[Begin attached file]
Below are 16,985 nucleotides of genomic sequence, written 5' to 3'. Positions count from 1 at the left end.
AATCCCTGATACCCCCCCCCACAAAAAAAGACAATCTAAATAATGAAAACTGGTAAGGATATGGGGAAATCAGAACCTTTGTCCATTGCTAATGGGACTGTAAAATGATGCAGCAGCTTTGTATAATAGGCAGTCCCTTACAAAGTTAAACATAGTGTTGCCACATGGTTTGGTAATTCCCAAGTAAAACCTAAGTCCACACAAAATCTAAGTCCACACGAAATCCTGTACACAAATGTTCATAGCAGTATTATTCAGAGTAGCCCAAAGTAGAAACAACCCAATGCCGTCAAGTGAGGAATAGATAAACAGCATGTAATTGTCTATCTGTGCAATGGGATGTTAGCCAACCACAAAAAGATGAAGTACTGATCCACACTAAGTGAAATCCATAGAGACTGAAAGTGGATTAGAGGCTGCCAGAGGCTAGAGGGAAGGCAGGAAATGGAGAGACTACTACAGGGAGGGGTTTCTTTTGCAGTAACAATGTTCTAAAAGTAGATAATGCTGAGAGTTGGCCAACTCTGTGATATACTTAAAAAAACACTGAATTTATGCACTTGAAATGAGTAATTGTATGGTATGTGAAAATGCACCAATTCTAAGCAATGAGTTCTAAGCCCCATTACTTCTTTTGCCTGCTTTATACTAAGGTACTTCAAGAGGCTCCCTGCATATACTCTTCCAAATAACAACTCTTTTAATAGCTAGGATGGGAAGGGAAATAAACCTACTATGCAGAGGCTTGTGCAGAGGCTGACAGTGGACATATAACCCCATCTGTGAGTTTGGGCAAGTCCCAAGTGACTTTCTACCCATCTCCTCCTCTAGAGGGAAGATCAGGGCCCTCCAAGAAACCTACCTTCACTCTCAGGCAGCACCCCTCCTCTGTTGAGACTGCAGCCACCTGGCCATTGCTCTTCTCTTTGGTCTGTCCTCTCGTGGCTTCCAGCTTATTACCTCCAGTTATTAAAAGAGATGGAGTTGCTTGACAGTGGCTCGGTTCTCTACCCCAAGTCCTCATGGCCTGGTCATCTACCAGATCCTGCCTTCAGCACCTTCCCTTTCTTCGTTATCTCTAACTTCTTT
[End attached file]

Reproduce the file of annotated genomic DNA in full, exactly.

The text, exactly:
Below are 16,985 nucleotides of genomic sequence, written 5' to 3'. Positions count from 1 at the left end.
AATCCCTGATACCCCCCCCCACAAAAAAAGACAATCTAAATAATGAAAACTGGTAAGGATATGGGGAAATCAGAACCTTTGTCCATTGCTAATGGGACTGTAAAATGATGCAGCAGCTTTGTATAATAGGCAGTCCCTTACAAAGTTAAACATAGTGTTGCCACATGGTTTGGTAATTCCCAAGTAAAACCTAAGTCCACACAAAATCTAAGTCCACACGAAATCCTGTACACAAATGTTCATAGCAGTATTATTCAGAGTAGCCCAAAGTAGAAACAACCCAATGCCGTCAAGTGAGGAATAGATAAACAGCATGTAATTGTCTATCTGTGCAATGGGATGTTAGCCAACCACAAAAAGATGAAGTACTGATCCACACTAAGTGAAATCCATAGAGACTGAAAGTGGATTAGAGGCTGCCAGAGGCTAGAGGGAAGGCAGGAAATGGAGAGACTACTACAGGGAGGGGTTTCTTTTGCAGTAACAATGTTCTAAAAGTAGATAATGCTGAGAGTTGGCCAACTCTGTGATATACTTAAAAAAACACTGAATTTATGCACTTGAAATGAGTAATTGTATGGTATGTGAAAATGCACCAATTCTAAGCAATGAGTTCTAAGCCCCATTACTTCTTTTGCCTGCTTTATACTAAGGTACTTCAAGAGGCTCCCTGCATATACTCTTCCAAATAACAACTCTTTTAATAGCTAGGATGGGAAGGGAAATAAACCTACTATGCAGAGGCTTGTGCAGAGGCTGACAGTGGACATATAACCCCATCTGTGAGTTTGGGCAAGTCCCAAGTGACTTTCTACCCATCTCCTCCTCTAGAGGGAAGATCAGGGCCCTCCAAGAAACCTACCTTCACTCTCAGGCAGCACCCCTCCTCTGTTGAGACTGCAGCCACCTGGCCATTGCTCTTCTCTTTGGTCTGTCCTCTCGTGGCTTCCAGCTTATTACCTCCAGTTATTAAAAGAGATGGAGTTGCTTGACAGTGGCTCGGTTCTCTACCCCAAGTCCTCATGGCCTGGTCATCTACCAGATCCTGCCTTCAGCACCTTCCCTTTCTTCGTTATCTCTAACTTCTTT